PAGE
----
“I don’t know what we’re going to do if the mine closes.” The woman’s voice sounds strained and tired through the phone. “I’m going to have to find a job, and we may have to cash in our retirement fund. I guess we’ll move if we have to.”
I hadn’t meant to pry. I had just called to remind her of her daughter’s peewee basketball practice that night. But in a small, western town, you can’t help but run into the lives of your neighbors.
Like everyone else in town, I had heard about the fire in one of the underground coal mines, about the high levels of carbon monoxide that forced an emergency evacuation. And I knew people were worried the company might shut its operation down permanently, putting the top breadwinner in more than 100 families out of work. But that voice made it real. It suddenly registered that nearly half of the girls on my team had parents who worked in one of the three local mines.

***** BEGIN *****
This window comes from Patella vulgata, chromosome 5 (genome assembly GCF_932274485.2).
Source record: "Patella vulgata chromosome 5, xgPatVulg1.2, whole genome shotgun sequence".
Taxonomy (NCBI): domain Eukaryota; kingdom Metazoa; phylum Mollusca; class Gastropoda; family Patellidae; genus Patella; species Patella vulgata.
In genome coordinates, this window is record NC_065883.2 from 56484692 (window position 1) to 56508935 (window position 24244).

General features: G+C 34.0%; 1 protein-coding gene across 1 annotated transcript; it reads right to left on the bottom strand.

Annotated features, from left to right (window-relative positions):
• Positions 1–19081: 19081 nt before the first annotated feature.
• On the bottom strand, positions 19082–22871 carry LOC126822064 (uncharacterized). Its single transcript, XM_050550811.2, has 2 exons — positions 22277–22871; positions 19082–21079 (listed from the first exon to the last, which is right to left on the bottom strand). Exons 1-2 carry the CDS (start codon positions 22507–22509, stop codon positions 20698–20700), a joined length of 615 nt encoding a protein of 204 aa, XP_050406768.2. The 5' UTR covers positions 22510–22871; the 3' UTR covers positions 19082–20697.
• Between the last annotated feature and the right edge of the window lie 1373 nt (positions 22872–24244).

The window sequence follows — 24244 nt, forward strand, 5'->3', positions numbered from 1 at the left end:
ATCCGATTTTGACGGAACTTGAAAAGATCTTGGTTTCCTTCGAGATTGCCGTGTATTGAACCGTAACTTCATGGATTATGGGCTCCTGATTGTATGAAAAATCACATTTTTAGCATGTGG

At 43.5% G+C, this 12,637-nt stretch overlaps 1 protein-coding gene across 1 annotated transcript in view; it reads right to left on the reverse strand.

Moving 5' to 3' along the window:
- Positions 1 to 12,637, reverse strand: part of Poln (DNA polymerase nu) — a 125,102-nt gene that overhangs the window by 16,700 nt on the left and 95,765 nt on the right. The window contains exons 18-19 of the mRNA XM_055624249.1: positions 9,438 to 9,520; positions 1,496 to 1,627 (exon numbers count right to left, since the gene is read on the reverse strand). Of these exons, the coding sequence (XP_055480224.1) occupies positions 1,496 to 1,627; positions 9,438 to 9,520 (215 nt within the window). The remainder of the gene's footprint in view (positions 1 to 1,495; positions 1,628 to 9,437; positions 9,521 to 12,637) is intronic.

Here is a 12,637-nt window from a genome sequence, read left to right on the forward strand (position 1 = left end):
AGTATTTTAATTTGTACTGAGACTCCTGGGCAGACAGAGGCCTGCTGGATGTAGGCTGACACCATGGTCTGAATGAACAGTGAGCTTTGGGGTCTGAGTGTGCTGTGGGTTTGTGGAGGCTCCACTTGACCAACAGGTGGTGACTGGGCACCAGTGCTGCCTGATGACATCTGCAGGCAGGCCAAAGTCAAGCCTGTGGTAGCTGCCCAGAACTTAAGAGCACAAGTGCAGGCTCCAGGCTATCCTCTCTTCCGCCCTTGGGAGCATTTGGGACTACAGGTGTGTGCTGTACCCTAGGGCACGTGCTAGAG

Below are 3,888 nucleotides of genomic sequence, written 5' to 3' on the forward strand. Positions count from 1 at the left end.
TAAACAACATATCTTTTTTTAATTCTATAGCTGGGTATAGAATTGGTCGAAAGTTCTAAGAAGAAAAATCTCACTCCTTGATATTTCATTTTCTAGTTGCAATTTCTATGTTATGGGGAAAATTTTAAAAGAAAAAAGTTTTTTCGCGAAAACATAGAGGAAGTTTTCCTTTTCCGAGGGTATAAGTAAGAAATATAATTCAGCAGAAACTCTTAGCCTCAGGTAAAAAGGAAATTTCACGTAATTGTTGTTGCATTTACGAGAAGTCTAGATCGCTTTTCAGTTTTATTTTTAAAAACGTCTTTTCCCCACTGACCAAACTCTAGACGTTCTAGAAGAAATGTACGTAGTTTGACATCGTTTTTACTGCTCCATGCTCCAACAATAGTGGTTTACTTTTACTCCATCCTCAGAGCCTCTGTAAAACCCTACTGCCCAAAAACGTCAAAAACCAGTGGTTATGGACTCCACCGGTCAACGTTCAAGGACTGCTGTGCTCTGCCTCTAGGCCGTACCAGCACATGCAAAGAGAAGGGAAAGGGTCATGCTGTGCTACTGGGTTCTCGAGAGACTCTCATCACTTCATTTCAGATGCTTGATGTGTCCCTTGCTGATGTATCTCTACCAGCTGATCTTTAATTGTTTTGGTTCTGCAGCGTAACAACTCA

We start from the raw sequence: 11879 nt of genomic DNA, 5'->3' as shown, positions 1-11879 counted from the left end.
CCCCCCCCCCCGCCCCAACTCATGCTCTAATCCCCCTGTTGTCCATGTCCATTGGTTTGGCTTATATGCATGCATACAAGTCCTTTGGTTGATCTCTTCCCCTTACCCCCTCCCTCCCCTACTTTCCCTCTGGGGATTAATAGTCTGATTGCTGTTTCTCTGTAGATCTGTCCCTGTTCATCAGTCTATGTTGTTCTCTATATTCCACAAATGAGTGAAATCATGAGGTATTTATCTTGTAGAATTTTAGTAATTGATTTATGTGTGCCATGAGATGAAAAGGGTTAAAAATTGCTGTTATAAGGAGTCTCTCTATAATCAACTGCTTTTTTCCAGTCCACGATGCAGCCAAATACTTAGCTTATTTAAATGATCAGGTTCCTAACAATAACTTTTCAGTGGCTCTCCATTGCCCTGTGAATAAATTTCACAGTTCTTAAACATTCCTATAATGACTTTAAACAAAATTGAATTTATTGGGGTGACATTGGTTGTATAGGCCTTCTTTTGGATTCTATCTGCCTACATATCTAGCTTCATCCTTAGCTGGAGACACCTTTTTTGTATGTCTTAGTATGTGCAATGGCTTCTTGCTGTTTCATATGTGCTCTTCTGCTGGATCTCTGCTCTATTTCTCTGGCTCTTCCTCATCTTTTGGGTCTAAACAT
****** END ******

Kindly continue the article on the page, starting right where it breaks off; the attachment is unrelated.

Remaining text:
I’m a slow learner, but I have my excuses. I moved here to Paonia, Colo., seven years ago, fresh off a stint with the Sierra Club, the nation’s largest environmental group, based in ... Read more